Arna Bontemps: A man of letters, and so much more


Arna Bontemps was a prominent literary figure throughout the first half of the twentieth century, particularly notable due to his influence on African American literature and culture. “His career as a man-of-letters was long and varied-poet, fictionist, playwright, biographer, historian, anthologist-but he is chiefly associated with that period of Afro-American literary achievement that has come to be known as the Harlem Renaissance” (Canaday, 164). 

Arna Bontemps was born on October 13, 1902 in Alexandria, Louisiana to a Louisiana Creole family. In 1905 the family decided to move west, to California, during the first wave of the “Great Migration.” There, Bontemps attended public schools and went on to obtain a degree from Pacific Union College in 1923. Shortly thereafter, he moved to New York City, drawn to the force that was the Harlem Renaissance. He became friends with Countee Cullen, Langston Hughes, W.E.B. Dubois, Zora Neale Hurston, James Weldon Johnson, Claude McKay, and Jean Toomer. Bontemps became very close with Countee Cullen, serving as the best man in two of his weddings, and found a lifelong role model and collaborator in Langston Hughes. In 1926 he married Alberta Johnson, with whom he had six children.

Bontemps published his first novel, God Sends Sunday, in 1931. In many ways, this work was a quintessential piece of Harlem Renaissance literature, which traces the rise and fall of a black jockey named Little Augie, who is shrewd with money, bold and lucky in the world of horse betting, and enjoyed a high-priced life of style and glamour. The novel is set primarily in New Orleans, St. Louis, and Mudtown, California. The material drawn from these locations is very much reminiscent of Bontemps’ own connection with Louisiana culture and his later life experience in California. A story that issues a stern warning against a life of decadence and fast living, Augie eventually finds himself running out of luck and running from his problems with little resolution at the end of the story.

During this time Bontemps also collaborated with Langston Hughes on a children’s piece called Popo and Fifina, published in 1932, that serves as an introduction to Haitian life and culture. This was a period of constant migration for Bontemps family, as they moved from New York to California, to Alabama, where he wrote Black Thunder. One of his more well-known novels, Black Thunder focuses on a fictional slave uprising near Richmond, Virginia in the early 1800s. The protagonist is a 24 year old slave named Gabriel. Inspired by Toussaint L’Ouverture’s slave revolt in Haiti, the story has many biblical overtones. For instance, Gabriel, the name of the protagonist, is also commonly known as the angel of important messages. Gabriel, after witnessing an unjust murder on the plantation, organizes a revolt which many other slaves support and join. William Scott suggests that Gabriel’s role as messenger and planner of the revolt helps bridge the gap and create a passage for himself and for other slaves to transition from slavery to freedom (Scott, p. 525). Further more, the story is told from a variety of viewpoints (e.g., the slaves as well as the slaveholders), thus putting the revolt in historical perspective. Set shortly after the American and French Revolutions, but before the American Civil War, Bontemps provides an interesting retrospective on the values society places on liberty, equality, and fraternity.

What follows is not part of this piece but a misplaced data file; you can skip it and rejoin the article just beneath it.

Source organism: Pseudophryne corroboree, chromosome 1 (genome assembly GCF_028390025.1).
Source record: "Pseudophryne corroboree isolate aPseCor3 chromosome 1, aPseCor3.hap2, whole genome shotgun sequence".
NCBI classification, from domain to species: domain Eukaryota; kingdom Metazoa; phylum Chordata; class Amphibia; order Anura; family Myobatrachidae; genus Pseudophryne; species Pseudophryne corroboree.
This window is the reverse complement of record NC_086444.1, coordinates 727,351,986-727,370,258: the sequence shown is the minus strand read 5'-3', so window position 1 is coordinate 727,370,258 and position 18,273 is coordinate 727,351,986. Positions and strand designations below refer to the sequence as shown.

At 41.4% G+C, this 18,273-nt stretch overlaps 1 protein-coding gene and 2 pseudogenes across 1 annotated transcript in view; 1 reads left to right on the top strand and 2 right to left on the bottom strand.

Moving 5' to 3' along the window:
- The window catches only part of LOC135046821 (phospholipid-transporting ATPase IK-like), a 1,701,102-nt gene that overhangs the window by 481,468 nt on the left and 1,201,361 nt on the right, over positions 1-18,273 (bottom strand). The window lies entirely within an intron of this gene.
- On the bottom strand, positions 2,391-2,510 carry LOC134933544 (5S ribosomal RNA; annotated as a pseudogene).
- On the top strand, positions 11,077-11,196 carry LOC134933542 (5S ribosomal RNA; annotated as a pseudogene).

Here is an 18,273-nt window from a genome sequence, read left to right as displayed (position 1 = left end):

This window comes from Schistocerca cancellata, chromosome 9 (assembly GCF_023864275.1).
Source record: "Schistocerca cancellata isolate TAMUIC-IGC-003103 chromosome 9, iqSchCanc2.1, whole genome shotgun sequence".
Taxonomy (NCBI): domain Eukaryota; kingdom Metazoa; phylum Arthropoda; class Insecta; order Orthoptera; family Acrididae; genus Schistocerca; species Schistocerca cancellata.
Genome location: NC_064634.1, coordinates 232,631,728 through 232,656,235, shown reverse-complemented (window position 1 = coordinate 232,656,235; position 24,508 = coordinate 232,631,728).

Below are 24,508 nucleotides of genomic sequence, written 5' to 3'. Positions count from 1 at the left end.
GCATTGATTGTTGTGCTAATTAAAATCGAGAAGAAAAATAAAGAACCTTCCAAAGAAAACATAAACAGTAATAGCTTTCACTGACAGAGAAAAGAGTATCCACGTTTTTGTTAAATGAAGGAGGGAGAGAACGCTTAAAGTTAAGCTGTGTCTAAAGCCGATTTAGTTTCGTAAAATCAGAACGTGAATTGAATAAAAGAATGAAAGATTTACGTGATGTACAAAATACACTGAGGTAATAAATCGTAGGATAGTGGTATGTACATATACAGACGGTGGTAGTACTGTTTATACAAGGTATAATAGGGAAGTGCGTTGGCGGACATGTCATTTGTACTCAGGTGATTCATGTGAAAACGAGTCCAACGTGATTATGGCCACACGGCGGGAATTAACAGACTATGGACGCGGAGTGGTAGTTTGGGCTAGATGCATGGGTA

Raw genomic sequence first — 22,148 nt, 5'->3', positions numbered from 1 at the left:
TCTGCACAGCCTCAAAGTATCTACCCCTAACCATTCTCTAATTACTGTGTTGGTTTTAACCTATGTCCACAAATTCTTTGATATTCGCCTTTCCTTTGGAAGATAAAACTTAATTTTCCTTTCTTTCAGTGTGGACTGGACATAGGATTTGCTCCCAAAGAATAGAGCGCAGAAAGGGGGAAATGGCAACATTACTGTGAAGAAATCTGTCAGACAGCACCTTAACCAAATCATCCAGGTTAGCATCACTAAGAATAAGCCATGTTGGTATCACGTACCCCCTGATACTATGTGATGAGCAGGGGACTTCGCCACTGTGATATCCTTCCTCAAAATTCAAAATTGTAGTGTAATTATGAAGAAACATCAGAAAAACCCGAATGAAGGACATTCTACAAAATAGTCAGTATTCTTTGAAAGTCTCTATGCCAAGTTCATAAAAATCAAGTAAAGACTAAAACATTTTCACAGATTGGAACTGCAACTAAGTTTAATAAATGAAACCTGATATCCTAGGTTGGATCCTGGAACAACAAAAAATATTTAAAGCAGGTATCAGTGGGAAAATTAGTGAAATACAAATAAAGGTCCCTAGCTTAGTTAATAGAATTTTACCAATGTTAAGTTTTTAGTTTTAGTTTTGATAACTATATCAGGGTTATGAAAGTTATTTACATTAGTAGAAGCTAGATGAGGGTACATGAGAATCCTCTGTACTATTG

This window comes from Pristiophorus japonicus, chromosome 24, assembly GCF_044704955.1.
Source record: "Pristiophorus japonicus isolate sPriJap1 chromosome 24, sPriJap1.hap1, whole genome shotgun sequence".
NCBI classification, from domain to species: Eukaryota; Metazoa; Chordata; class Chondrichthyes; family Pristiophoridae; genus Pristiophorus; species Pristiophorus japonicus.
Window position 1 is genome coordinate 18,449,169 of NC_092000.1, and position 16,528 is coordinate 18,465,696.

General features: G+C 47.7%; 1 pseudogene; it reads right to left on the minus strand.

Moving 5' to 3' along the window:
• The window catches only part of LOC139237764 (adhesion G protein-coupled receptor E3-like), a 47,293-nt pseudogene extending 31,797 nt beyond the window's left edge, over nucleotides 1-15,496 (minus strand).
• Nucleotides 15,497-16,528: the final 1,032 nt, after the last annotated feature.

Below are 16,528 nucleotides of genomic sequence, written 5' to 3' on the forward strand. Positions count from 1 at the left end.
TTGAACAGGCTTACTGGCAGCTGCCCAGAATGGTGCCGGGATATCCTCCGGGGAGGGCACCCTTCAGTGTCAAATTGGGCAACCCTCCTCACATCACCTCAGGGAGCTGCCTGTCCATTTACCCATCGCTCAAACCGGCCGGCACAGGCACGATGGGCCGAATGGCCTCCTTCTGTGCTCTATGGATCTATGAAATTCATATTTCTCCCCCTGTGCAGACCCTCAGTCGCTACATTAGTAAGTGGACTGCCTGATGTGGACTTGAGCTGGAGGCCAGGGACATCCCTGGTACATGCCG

Although Black Thunder was highly acclaimed, it did not reap the monetary remuneration necessary for Bontemps to sustain himself and his family. This trend continued for several years despite his prolific writing. He became somewhat disillusioned with the mainstream genre of African American literature and decided to turn to writing children’s books, with an occasional publication geared at an adult audience. During this time he wrote Sad-Faced Boy (1937), Drums at Dusk (1939), and collaborated with Jack Conroy, who he met on the Illinois Writer’s Project to write The Fast Sooner Hound (1942).

In 1943, Bontemps returned to graduate school to earn a master’s degree in library science from the University of Chicago. Soon afterward he was appointed head librarian at Fisk University in Nashville, Tennessee, and, for the next twenty-one years was instrumental in developing the university’s collection of African-American literature and culture until his retirement in 1964.

During the last few decades of his life, Bontemps continued collaborating with Langston Hughes and Jack Conroy to publish novels on a variety of themes, both for children and adults. His 1948 publication, Story of a Negro, was highly praised and received the Jane Addams Book Award, as well as a Newbery Honor mention. He passed away in his home in Nashville on June 4, 1973.

Select works by Arna Bontemps:

Select Works About Arna Bontemps:

  • Alvarez, Joseph A. “The Lonesome Boy Theme as Emblem for Arna Bontemps’s Children’s Literature.” African American Review, Vol. 32, No. 1, Children’s and Young-Adult Literature Issue (Spring, 1998), pp. 23-31. Indiana State University
  • Canaday, Nicholas. “Arna Bontemps: The Louisiana Heritage.” Callaloo, No. 11/13 (Feb. – Oct., 1981), pp. 163-169 Published by: The Johns Hopkins University Press
  • Kirkland C. Jones, Renaissance Man from Louisiana: A Biography of Arna Wendell Bontemps (Westport: Greenwood Press, 1992).
  • Scott, William. “To Make up the Hedge and Stand in the Gap”: Arna Bontemps’s “Black Thunder.” Callaloo, Vol. 27, No. 2 (Spring, 2004), pp. 522-541. The Johns Hopkins University Press
  • “Summary” Masterplots II: African American Literature, Revised Edition Ed. Tyrone Williams. Salem Press, Inc. 2008 26 Feb, 2014 <>

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